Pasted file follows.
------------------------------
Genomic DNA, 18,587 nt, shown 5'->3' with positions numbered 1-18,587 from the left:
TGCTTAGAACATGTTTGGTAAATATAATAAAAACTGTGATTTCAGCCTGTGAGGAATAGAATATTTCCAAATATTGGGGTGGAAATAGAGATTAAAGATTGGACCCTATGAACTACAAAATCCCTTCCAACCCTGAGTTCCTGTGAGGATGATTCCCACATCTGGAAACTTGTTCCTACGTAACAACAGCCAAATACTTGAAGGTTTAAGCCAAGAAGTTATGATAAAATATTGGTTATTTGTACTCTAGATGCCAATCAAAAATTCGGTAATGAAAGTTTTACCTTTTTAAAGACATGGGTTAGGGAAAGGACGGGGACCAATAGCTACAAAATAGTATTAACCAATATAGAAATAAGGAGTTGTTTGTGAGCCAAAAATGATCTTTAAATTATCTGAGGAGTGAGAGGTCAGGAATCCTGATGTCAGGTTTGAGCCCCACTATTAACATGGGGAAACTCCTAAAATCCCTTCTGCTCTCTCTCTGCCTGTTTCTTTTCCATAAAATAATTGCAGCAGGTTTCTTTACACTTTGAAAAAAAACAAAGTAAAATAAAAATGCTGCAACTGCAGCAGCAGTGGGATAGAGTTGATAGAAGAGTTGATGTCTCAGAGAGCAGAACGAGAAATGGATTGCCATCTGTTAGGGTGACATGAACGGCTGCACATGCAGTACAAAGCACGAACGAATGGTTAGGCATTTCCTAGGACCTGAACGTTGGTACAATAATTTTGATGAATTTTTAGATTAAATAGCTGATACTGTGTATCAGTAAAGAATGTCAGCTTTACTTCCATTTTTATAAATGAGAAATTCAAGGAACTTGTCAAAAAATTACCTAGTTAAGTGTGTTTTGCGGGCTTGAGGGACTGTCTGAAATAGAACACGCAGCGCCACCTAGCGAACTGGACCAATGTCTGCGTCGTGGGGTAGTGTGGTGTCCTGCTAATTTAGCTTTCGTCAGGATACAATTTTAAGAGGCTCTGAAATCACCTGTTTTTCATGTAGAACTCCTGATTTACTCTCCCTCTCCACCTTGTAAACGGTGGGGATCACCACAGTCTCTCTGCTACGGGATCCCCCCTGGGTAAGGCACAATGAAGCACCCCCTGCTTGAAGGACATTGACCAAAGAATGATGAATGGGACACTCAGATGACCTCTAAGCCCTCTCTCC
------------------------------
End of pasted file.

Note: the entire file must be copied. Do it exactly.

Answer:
Genomic DNA, 18,587 nt, shown 5'->3' with positions numbered 1-18,587 from the left:
TGCTTAGAACATGTTTGGTAAATATAATAAAAACTGTGATTTCAGCCTGTGAGGAATAGAATATTTCCAAATATTGGGGTGGAAATAGAGATTAAAGATTGGACCCTATGAACTACAAAATCCCTTCCAACCCTGAGTTCCTGTGAGGATGATTCCCACATCTGGAAACTTGTTCCTACGTAACAACAGCCAAATACTTGAAGGTTTAAGCCAAGAAGTTATGATAAAATATTGGTTATTTGTACTCTAGATGCCAATCAAAAATTCGGTAATGAAAGTTTTACCTTTTTAAAGACATGGGTTAGGGAAAGGACGGGGACCAATAGCTACAAAATAGTATTAACCAATATAGAAATAAGGAGTTGTTTGTGAGCCAAAAATGATCTTTAAATTATCTGAGGAGTGAGAGGTCAGGAATCCTGATGTCAGGTTTGAGCCCCACTATTAACATGGGGAAACTCCTAAAATCCCTTCTGCTCTCTCTCTGCCTGTTTCTTTTCCATAAAATAATTGCAGCAGGTTTCTTTACACTTTGAAAAAAAACAAAGTAAAATAAAAATGCTGCAACTGCAGCAGCAGTGGGATAGAGTTGATAGAAGAGTTGATGTCTCAGAGAGCAGAACGAGAAATGGATTGCCATCTGTTAGGGTGACATGAACGGCTGCACATGCAGTACAAAGCACGAACGAATGGTTAGGCATTTCCTAGGACCTGAACGTTGGTACAATAATTTTGATGAATTTTTAGATTAAATAGCTGATACTGTGTATCAGTAAAGAATGTCAGCTTTACTTCCATTTTTATAAATGAGAAATTCAAGGAACTTGTCAAAAAATTACCTAGTTAAGTGTGTTTTGCGGGCTTGAGGGACTGTCTGAAATAGAACACGCAGCGCCACCTAGCGAACTGGACCAATGTCTGCGTCGTGGGGTAGTGTGGTGTCCTGCTAATTTAGCTTTCGTCAGGATACAATTTTAAGAGGCTCTGAAATCACCTGTTTTTCATGTAGAACTCCTGATTTACTCTCCCTCTCCACCTTGTAAACGGTGGGGATCACCACAGTCTCTCTGCTACGGGATCCCCCCTGGGTAAGGCACAATGAAGCACCCCCTGCTTGAAGGACATTGACCAAAGAATGATGAATGGGACACTCAGATGACCTCTAAGCCCTCTCTCC